WOW. What a roster of artists. The posters have been such a fun thing to work on. Each year we chat about who to ask next. We will post all the archives digitally on our website. But during the festival you’ll be able to see blown up versions of years 4 - 10! Unfortunately I couldn’t get digital files of years 1-3 BUT here’s a list of the artists we’ve worked with in chronological order: 2010 + 2011 Kyle Pullin, 2012 Trevor Richie + Katie Wilhelm, 2013 Antony Hare + Lucas Stenning, 2014 Jenna Powell, 2015 Blake Stevenson, 2016 Sherry Garcia, 2017 Jesse Jacobs, 2018 Billy Burt Young, 2019 Megan Arnold + Alex Bast. Thank you for being apart of this project and telling the story of Grickle Grass with your work.


#5 Button Making

Watching the pure joy a button brings to a kid is pretty magical. Especially if it’s one they’ve made. The button making extravaganza is synonymous with Grickle at this point. There will be a mess, there will be a line and you know there will parents trying to get their kids to move along to the next station. Knowing there are hundreds of kids cruising around London with buttons from our fest is a pretty cool thought. They will be real keepsakes! Someday maybe even considered vintage!


#4 The Lorax

Maybe it’s no surprise I’m a huge fan of Dr Seuss. The quote that really stood out of us while we sat around my living room brainstorming was ‘Unless someone like you cares a whole awful lot, nothing's going to get better, it’s not’. These words still ring true to me today. In a lot of ways, this is the foundation for the daytime programming and our interactions with the kids. Which of course translates into our night time fun too. Coming together as a community to think about the future through the eyes of our kids is crucial. Even if it seems like planting a garden is a small gesture, this can be the spark for someone that changes everything. We need to give kids more credit, they’re just amazing. I’d like to think the Lorax would be dancing alongside us in the Space Room.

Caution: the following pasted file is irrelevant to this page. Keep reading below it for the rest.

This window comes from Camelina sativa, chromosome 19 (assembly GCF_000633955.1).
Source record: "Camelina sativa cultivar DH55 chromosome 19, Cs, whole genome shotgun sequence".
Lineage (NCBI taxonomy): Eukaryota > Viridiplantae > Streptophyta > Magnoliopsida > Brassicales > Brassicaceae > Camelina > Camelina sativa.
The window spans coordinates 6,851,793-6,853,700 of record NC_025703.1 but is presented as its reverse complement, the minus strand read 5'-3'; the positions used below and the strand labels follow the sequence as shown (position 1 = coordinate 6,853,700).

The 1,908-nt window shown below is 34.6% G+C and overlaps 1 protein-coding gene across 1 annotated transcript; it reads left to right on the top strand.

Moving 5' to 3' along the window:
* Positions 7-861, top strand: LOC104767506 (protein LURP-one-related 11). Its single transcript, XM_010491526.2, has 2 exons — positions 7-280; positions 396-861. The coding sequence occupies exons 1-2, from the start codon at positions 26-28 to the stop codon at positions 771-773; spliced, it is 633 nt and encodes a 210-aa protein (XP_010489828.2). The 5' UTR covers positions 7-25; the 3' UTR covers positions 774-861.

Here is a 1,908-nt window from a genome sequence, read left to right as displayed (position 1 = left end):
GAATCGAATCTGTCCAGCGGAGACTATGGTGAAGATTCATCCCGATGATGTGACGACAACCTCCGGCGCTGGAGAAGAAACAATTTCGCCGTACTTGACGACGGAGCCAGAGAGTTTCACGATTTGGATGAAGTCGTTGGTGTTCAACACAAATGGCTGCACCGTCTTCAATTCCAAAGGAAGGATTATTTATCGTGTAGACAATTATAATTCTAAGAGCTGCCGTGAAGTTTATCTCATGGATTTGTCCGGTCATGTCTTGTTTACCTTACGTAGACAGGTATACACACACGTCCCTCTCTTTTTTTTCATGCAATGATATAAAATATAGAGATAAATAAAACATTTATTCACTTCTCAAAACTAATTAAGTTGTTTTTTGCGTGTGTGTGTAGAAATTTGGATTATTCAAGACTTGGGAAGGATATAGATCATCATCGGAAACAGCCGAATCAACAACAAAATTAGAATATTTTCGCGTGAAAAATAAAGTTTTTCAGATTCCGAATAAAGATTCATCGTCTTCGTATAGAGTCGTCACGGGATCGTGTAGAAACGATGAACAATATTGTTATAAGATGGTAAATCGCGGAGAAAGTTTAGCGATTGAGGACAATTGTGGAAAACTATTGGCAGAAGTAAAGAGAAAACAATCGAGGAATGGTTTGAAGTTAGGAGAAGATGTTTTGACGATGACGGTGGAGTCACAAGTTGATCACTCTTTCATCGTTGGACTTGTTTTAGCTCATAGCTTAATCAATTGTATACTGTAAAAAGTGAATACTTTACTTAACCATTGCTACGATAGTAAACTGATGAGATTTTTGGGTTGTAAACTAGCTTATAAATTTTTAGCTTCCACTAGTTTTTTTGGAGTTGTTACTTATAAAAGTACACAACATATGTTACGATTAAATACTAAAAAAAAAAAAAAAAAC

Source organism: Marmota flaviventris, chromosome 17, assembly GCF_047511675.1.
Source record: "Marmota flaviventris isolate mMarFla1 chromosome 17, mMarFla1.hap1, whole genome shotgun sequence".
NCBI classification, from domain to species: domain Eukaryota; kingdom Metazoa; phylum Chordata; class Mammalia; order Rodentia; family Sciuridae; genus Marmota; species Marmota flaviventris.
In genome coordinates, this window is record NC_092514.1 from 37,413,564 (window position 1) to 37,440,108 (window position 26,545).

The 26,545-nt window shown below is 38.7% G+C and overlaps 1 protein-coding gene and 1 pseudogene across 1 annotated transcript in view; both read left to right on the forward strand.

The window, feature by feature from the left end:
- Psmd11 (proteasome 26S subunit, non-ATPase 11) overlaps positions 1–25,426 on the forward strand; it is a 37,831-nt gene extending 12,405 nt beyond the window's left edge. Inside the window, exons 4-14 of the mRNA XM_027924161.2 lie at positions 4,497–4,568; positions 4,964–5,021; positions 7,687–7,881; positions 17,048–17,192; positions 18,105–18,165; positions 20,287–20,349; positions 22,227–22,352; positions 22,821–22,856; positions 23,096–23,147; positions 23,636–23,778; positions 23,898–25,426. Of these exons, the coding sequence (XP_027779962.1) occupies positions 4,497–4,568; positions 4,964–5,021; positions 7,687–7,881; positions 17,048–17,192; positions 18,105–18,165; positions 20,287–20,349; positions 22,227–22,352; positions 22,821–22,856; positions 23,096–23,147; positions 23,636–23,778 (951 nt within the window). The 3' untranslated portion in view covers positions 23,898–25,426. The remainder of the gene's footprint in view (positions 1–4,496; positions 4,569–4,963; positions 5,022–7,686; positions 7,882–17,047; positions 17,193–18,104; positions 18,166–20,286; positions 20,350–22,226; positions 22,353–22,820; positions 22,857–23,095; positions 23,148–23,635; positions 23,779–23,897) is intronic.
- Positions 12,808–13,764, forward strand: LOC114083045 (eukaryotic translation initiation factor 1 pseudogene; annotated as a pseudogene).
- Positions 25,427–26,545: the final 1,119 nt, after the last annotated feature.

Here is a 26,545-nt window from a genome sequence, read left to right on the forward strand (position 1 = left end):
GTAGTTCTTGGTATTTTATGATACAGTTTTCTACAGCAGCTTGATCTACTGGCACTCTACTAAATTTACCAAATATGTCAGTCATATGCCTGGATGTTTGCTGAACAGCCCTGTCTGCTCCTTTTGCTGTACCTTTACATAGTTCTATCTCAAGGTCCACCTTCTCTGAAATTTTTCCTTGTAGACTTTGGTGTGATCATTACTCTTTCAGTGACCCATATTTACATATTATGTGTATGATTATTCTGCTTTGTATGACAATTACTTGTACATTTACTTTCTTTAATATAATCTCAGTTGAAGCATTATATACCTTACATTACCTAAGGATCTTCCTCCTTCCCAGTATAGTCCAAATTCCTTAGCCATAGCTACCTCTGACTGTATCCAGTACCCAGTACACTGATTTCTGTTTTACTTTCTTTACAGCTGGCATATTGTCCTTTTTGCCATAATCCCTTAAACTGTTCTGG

#3 Our Partners

The London Regional Children’s Museum + Growing Chefs! Ontario BOTH are exceptional organizations in our city. Did you know this museum was the first Children’s Museum in Canada? Did you know London was the first home outside of BC for the Growing Chefs program? It’s been a pleasure to watch both organizations evolve and kick ass. The Children’s Museum is moving into a new home, which is going to be bananas! And GCO is providing lunch programs, gardening workshops and important food sovereignty programming to kids across London + the region. We’re proud that over ten years our little festival that could has donated $45,000 to them. <3

#2 The Team

There has been an eclectic rotating cast of characters who’ve helped us make this thing happen for the past decade. It’s truly remarkable. There are not enough thank you cards or Blackfly coolers a girl could send around to thank everyone for their work along the way. We’ve learned so many lessons together. We’ve tried things and said, ya we’re never doing that again OR yes, that’s exactly what needed to happen. I’ve made panic phone calls (Deanne, you truly did take the brunt of these) and talked out my wild ideas and come out with a solution by the end. We’ve called in favours and put bands on people’s couches and floors. We’ve watched kids grow up in front of us, and shared delicious food together. All in all, I couldn’t have asked for a better group of people (and you know who you are) to make Grickle Grass the most important project I’ve worked on thus far. Thank you. From the bottom of my (albeit sometimes short) but mostly full heart.


#1 Becoming a Mum

Children’s programming has become a pretty big part my work over the past ten years. From  booking the Family Area at Home County or working on London Girls Rock Camp; advocating for kids is something I’ve always been passionate about. I could go even further back to my work at summer camps, reffing kids’ soccer or taking care of all the neighbourhood kids. It’s always been my thing. But it wasn’t until we welcomed our own person into the world in 2017 that I fully understood what all this work was about. It’s a fragile place out there right now and it’s never been more critical that we show up and participate; if nothing else, for the ones behind us. The ones that are coming next. We also need to make space for the voices that aren’t heard enough and empower the ones that have lost theirs. Organizers, arts administrators, musicians and everyone else in between, don’t let them get you down. If I can leave one thing behind it’s knowing that in ten years we’ve created a positive, welcoming environment for as many people that we can squeeze into the Children’s Museum as possible. Thank you.

See you in a couple days,